NASA's Cassini spacecraft shows unique structure on Saturn with a hexagonal shape in false colors and in motion.
The unique six-sided structure on Saturn’s north pole, known as “the hexagon,” was discovered some thirty years ago, but still remains a mystery.
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Nothing like this hexagonal structure has ever been seen on any planet in the universe. NASA’s Cassini spacecraft has been studying the ringed planet up close for more than a decade and has created a movie showing Saturn’s hexagon in enhanced colors and in motion. The movie provides one of the most detailed views of clouds structures residing within the hexagon. A massive hurricane is spinning in the center of the north pole while numerous small vortices can also be seen on the move. The largest vortices in the hurricane are about 2,200 miles wide and are twice the size of vortices ever found on Earth. The eye of the hurricane is about 50 times larger than the average hurricane eye on Earth.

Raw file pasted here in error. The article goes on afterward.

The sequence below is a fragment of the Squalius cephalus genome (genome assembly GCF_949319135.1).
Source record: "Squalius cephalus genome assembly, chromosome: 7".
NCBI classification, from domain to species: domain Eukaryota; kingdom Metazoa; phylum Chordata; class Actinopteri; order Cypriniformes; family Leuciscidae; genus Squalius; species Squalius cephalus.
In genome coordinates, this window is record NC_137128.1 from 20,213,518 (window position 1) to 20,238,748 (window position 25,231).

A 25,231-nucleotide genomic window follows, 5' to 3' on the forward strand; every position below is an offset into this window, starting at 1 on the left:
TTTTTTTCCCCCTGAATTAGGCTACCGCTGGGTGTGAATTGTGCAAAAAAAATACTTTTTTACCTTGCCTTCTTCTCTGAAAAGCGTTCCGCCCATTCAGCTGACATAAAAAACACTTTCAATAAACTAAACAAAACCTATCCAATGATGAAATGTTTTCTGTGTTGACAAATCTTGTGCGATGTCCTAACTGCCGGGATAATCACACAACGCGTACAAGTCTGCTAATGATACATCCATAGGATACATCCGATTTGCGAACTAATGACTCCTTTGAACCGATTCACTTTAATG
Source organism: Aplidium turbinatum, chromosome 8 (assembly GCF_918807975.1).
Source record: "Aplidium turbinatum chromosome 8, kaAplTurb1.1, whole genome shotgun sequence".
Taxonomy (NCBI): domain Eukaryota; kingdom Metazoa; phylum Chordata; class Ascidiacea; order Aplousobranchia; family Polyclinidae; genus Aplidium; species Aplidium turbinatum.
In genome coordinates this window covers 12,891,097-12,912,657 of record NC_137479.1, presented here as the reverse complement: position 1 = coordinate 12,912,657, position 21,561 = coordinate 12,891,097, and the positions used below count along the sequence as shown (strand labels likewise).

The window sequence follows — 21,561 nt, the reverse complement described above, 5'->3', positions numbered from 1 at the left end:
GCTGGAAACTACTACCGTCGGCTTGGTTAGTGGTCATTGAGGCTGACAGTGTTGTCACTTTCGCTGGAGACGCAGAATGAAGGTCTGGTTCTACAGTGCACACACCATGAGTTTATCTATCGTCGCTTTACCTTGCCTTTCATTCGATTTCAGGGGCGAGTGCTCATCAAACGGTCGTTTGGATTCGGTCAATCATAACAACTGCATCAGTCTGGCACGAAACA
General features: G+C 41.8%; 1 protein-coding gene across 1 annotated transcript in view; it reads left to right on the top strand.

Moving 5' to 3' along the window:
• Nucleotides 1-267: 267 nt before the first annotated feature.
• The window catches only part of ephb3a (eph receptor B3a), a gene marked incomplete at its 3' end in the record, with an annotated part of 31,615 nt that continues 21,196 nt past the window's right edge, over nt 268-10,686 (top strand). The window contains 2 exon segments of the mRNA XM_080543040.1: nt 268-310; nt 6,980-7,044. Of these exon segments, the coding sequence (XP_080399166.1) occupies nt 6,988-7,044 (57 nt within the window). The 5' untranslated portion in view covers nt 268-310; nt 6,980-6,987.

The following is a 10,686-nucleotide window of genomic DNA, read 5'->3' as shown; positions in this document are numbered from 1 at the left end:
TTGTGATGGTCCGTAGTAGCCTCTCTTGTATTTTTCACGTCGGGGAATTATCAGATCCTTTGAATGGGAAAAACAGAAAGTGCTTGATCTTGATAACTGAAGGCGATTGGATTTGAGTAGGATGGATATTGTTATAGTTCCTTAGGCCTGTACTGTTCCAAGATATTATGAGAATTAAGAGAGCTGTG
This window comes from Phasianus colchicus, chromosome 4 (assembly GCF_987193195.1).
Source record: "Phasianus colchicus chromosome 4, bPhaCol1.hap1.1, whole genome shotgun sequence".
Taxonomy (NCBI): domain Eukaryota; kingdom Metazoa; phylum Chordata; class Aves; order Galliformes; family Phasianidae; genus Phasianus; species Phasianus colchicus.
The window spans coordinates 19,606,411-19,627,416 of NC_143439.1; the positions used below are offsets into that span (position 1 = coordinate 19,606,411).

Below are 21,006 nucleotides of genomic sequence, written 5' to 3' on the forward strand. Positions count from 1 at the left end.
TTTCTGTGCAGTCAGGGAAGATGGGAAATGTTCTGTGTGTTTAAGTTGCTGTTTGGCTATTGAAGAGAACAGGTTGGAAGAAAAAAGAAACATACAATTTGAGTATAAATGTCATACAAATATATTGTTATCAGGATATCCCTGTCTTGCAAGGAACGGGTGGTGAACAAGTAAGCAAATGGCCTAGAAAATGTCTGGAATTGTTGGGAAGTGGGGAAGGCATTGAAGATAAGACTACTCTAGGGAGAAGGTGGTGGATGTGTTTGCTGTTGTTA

Saturn’s hexagon is actually a cloud pattern surrounding planet’s north pole. It is about 20,000 miles in diameter and penetrates roughly 60 miles down into Saturn’s atmosphere.
False colors have been added to the movie to make it easier to understand the difference among various types of haze particles and their concentrations suspending in the atmosphere.
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“The hexagon is just a current of air, and weather features out there that share similarities to this are notoriously turbulent and unstable," said Andrew Ingersoll, a Cassini imaging team member. "A hurricane on Earth typically lasts a week, but this has been here for decades -- and who knows -- maybe centuries."